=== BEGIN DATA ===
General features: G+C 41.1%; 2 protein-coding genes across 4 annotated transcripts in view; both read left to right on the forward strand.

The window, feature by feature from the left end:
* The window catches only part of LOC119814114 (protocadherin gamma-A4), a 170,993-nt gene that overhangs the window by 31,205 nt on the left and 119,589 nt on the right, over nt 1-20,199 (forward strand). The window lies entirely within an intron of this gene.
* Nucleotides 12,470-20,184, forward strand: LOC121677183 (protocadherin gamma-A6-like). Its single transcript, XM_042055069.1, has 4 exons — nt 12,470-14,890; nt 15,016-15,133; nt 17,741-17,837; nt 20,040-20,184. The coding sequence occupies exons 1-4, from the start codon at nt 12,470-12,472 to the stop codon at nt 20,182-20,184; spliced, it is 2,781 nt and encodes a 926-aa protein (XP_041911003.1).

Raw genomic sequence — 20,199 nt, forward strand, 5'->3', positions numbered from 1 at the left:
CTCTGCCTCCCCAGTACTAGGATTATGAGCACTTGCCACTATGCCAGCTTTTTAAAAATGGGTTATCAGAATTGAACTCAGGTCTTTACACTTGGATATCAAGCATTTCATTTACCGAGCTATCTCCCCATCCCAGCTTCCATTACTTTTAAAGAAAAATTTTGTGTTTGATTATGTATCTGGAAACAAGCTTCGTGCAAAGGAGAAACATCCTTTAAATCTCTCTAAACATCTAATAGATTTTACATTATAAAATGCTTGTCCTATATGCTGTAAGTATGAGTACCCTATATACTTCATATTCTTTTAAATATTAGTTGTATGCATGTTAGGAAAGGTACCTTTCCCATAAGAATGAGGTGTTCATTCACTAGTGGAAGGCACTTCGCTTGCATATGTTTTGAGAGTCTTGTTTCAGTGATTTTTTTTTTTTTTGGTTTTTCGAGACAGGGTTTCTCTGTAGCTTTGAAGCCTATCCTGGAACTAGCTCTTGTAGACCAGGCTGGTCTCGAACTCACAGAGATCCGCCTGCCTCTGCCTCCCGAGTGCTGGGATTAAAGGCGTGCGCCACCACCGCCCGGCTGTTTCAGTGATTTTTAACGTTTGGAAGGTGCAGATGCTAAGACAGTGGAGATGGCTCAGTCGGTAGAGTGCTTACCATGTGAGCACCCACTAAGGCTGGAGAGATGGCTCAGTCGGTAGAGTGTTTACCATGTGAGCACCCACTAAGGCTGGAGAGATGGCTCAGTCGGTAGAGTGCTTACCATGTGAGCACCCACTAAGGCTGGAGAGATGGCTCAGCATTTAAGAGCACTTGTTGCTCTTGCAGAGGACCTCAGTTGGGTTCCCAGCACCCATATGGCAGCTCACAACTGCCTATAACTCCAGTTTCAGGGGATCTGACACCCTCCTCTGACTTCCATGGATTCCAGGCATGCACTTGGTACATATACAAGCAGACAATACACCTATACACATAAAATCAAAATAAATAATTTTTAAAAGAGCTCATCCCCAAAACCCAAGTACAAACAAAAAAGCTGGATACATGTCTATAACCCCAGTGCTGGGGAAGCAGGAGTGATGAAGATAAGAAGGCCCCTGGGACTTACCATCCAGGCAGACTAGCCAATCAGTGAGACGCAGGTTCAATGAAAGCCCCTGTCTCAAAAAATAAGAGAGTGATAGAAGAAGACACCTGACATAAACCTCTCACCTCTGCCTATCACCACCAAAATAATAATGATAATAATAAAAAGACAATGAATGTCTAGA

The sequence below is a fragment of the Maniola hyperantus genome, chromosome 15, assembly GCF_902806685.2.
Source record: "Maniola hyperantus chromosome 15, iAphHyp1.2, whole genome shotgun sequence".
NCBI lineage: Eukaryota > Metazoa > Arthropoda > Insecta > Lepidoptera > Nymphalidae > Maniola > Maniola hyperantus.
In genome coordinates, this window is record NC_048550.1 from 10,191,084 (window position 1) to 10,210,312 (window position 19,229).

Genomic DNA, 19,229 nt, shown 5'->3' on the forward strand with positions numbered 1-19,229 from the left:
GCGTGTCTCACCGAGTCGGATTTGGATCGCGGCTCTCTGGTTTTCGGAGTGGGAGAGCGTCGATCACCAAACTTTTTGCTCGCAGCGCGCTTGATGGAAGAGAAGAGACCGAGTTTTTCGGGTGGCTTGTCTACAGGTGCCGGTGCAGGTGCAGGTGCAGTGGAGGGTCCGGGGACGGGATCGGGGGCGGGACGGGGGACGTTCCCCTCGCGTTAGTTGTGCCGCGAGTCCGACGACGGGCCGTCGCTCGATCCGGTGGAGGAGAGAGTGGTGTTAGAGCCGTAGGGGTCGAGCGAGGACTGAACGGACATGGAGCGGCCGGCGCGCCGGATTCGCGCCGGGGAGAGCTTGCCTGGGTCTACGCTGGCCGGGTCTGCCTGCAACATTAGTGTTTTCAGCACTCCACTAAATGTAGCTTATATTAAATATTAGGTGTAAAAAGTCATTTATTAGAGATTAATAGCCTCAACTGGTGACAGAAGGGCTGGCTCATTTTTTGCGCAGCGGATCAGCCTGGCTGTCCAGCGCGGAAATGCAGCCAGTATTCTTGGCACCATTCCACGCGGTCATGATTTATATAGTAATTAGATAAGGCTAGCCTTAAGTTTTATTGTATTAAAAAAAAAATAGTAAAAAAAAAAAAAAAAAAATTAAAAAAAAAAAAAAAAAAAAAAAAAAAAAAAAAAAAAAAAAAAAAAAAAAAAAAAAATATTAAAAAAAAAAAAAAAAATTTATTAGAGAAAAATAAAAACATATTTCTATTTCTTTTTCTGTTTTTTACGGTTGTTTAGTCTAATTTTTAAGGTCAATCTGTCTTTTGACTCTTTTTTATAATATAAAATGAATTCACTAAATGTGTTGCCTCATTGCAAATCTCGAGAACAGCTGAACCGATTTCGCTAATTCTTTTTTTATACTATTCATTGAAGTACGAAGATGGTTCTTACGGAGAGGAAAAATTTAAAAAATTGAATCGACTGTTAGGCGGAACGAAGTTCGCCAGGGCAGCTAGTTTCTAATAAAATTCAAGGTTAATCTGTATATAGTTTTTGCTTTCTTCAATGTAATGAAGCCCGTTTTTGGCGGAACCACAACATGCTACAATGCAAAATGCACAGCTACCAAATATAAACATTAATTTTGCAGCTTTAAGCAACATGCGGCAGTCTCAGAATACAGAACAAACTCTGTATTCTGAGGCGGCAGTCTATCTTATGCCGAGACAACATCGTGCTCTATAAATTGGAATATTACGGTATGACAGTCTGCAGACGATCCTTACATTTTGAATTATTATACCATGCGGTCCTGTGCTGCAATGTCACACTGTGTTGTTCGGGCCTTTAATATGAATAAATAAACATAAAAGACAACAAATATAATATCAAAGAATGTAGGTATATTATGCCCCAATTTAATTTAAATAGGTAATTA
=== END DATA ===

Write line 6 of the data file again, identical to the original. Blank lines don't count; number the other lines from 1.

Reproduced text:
CTCTGCCTCCCCAGTACTAGGATTATGAGCACTTGCCACTATGCCAGCTTTTTAAAAATGGGTTATCAGAATTGAACTCAGGTCTTTACACTTGGATATCAAGCATTTCATTTACCGAGCTATCTCCCCATCCCAGCTTCCATTACTTTTAAAGAAAAATTTTGTGTTTGATTATGTATCTGGAAACAAGCTTCGTGCAAAGGAGAAACATCCTTTAAATCTCTCTAAACATCTAATAGATTTTACATTATAAAATGCTTGTCCTATATGCTGTAAGTATGAGTACCCTATATACTTCATATTCTTTTAAATATTAGTTGTATGCATGTTAGGAAAGGTACCTTTCCCATAAGAATGAGGTGTTCATTCACTAGTGGAAGGCACTTCGCTTGCATATGTTTTGAGAGTCTTGTTTCAGTGATTTTTTTTTTTTTTGGTTTTTCGAGACAGGGTTTCTCTGTAGCTTTGAAGCCTATCCTGGAACTAGCTCTTGTAGACCAGGCTGGTCTCGAACTCACAGAGATCCGCCTGCCTCTGCCTCCCGAGTGCTGGGATTAAAGGCGTGCGCCACCACCGCCCGGCTGTTTCAGTGATTTTTAACGTTTGGAAGGTGCAGATGCTAAGACAGTGGAGATGGCTCAGTCGGTAGAGTGCTTACCATGTGAGCACCCACTAAGGCTGGAGAGATGGCTCAGTCGGTAGAGTGTTTACCATGTGAGCACCCACTAAGGCTGGAGAGATGGCTCAGTCGGTAGAGTGCTTACCATGTGAGCACCCACTAAGGCTGGAGAGATGGCTCAGCATTTAAGAGCACTTGTTGCTCTTGCAGAGGACCTCAGTTGGGTTCCCAGCACCCATATGGCAGCTCACAACTGCCTATAACTCCAGTTTCAGGGGATCTGACACCCTCCTCTGACTTCCATGGATTCCAGGCATGCACTTGGTACATATACAAGCAGACAATACACCTATACACATAAAATCAAAATAAATAATTTTTAAAAGAGCTCATCCCCAAAACCCAAGTACAAACAAAAAAGCTGGATACATGTCTATAACCCCAGTGCTGGGGAAGCAGGAGTGATGAAGATAAGAAGGCCCCTGGGACTTACCATCCAGGCAGACTAGCCAATCAGTGAGACGCAGGTTCAATGAAAGCCCCTGTCTCAAAAAATAAGAGAGTGATAGAAGAAGACACCTGACATAAACCTCTCACCTCTGCCTATCACCACCAAAATAATAATGATAATAATAAAAAGACAATGAATGTCTAGA